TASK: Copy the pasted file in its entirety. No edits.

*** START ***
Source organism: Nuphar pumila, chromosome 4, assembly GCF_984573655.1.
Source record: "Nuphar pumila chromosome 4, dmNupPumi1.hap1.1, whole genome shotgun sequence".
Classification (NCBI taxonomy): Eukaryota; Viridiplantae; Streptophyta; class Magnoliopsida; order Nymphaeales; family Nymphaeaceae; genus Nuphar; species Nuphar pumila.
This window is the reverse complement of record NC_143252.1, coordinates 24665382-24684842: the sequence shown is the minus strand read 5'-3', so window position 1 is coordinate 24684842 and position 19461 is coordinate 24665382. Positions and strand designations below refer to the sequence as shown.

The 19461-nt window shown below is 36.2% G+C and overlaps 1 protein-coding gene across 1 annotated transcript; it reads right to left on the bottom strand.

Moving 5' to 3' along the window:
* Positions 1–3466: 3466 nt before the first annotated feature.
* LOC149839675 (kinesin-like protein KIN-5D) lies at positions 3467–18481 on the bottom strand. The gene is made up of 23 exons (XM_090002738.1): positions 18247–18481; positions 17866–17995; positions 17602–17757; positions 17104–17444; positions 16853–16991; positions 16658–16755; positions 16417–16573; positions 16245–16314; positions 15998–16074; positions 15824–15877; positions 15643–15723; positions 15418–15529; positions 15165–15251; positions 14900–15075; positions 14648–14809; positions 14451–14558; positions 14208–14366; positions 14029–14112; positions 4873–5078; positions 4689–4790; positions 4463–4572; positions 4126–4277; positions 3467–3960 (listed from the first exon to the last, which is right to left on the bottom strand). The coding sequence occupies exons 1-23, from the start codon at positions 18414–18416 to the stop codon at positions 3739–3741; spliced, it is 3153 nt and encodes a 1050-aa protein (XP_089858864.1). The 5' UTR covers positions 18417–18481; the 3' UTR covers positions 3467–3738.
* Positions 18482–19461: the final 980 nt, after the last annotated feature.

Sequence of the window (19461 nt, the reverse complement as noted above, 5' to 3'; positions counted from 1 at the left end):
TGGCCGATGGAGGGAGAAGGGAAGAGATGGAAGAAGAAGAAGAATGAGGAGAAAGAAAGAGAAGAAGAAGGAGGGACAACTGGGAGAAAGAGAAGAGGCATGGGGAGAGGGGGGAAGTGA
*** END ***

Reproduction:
Source organism: Nuphar pumila, chromosome 4, assembly GCF_984573655.1.
Source record: "Nuphar pumila chromosome 4, dmNupPumi1.hap1.1, whole genome shotgun sequence".
Classification (NCBI taxonomy): Eukaryota; Viridiplantae; Streptophyta; class Magnoliopsida; order Nymphaeales; family Nymphaeaceae; genus Nuphar; species Nuphar pumila.
This window is the reverse complement of record NC_143252.1, coordinates 24665382-24684842: the sequence shown is the minus strand read 5'-3', so window position 1 is coordinate 24684842 and position 19461 is coordinate 24665382. Positions and strand designations below refer to the sequence as shown.

The 19461-nt window shown below is 36.2% G+C and overlaps 1 protein-coding gene across 1 annotated transcript; it reads right to left on the bottom strand.

Moving 5' to 3' along the window:
* Positions 1–3466: 3466 nt before the first annotated feature.
* LOC149839675 (kinesin-like protein KIN-5D) lies at positions 3467–18481 on the bottom strand. The gene is made up of 23 exons (XM_090002738.1): positions 18247–18481; positions 17866–17995; positions 17602–17757; positions 17104–17444; positions 16853–16991; positions 16658–16755; positions 16417–16573; positions 16245–16314; positions 15998–16074; positions 15824–15877; positions 15643–15723; positions 15418–15529; positions 15165–15251; positions 14900–15075; positions 14648–14809; positions 14451–14558; positions 14208–14366; positions 14029–14112; positions 4873–5078; positions 4689–4790; positions 4463–4572; positions 4126–4277; positions 3467–3960 (listed from the first exon to the last, which is right to left on the bottom strand). The coding sequence occupies exons 1-23, from the start codon at positions 18414–18416 to the stop codon at positions 3739–3741; spliced, it is 3153 nt and encodes a 1050-aa protein (XP_089858864.1). The 5' UTR covers positions 18417–18481; the 3' UTR covers positions 3467–3738.
* Positions 18482–19461: the final 980 nt, after the last annotated feature.

Sequence of the window (19461 nt, the reverse complement as noted above, 5' to 3'; positions counted from 1 at the left end):
TGGCCGATGGAGGGAGAAGGGAAGAGATGGAAGAAGAAGAAGAATGAGGAGAAAGAAAGAGAAGAAGAAGGAGGGACAACTGGGAGAAAGAGAAGAGGCATGGGGAGAGGGGGGAAGTGA